Cytomorphology of primary pulmonary NUT carcinoma in different cytology preparations

Rimlee Dutta, Aruna Nambirajan, Saurabh Mittal, Sinchita Roy-Chowdhuri, Deepali Jain

Research output: Contribution to journalArticlepeer-review

Abstract

Background: NUT carcinoma (NC) is an aggressive neoplasm that often presents with alarge tumor burden and metastases; cytology is frequently one of the primary diagnostic modalities. Primary pulmonary NCs are very rare and cytology descriptions are limited. The current study was performed to analyze the cytomorphological features of primary pulmonary NCs in different cytology samples and preparations. Methods: A total of 15 cytology specimens from 10 patients with primary pulmonary NCs diagnosed primarily on histology were retrieved and reviewed. Results: Fifteen cytology samples, including aspirates from primary (5 samples) and metastatic (5 samples) sites, sputum (1 sample), and effusions (4 samples), that were prepared as direct smears, centrifuged smears, and cell blocks were reviewed. Aspirate smears from all cases were cellular and demonstrated fragments and cohesive clusters of primitive tumor cells with scant cytoplasm, ovoid nuclei with coarse granular chromatin, and consistently conspicuous single nucleoli in a frequently neutrophil-rich necrotic background with dispersed bare tumor nuclei. In fluid cytology, tight, 3-dimensional tumor clusters and singly lying tumor cells were observed. Squamous differentiation in the form of sheets and singly lying polygonal tumor cells with abundant dense cytoplasm was noted focally in rare cases. The diagnoses during original sign-outs were poorly differentiated carcinoma, poorly differentiated squamous cell carcinoma, and malignant small round cell tumor. NUT-1 (NUT family member 1 protein) immunocytochemistry performed on cell blocks demonstrated characteristic speckled nuclear staining in tumor cells. Conclusions: Pulmonary NC presents as a poorly differentiated carcinoma with focal to absent squamous differentiation on cytology. Cellular fragments of primitive tumor cells with conspicuous nucleoli should raise suspicion of NUT carcinoma and prompt ancillary testing.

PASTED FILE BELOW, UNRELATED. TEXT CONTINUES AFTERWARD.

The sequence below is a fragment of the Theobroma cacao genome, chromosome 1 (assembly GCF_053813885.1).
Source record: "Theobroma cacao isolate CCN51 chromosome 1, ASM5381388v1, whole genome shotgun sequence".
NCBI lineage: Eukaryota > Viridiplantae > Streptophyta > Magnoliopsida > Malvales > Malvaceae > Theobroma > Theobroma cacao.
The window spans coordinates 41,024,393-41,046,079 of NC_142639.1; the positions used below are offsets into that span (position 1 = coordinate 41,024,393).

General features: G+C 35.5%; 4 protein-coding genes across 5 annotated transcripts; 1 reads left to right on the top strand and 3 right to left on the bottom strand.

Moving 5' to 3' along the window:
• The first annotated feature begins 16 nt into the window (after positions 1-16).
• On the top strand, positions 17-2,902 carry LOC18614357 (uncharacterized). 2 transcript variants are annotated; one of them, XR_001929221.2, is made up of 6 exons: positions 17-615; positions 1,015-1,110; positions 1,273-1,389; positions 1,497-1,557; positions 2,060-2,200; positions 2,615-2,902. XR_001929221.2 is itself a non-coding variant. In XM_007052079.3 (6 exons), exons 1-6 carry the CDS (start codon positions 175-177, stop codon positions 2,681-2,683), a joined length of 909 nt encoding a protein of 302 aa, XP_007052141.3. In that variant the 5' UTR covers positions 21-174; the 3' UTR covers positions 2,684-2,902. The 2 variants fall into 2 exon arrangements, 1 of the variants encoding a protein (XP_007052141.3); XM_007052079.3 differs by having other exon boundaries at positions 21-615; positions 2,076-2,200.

Original languageEnglish (US)
Pages (from-to)53-61
Number of pages9
JournalCancer Cytopathology
Volume129
Issue number1
DOIs
StatePublished - Jan 2021

Keywords

  • NUT carcinoma
  • aspirate
  • cytology
  • effusion
  • pulmonary
  • sputum

ASJC Scopus subject areas

  • Oncology
  • Cancer Research

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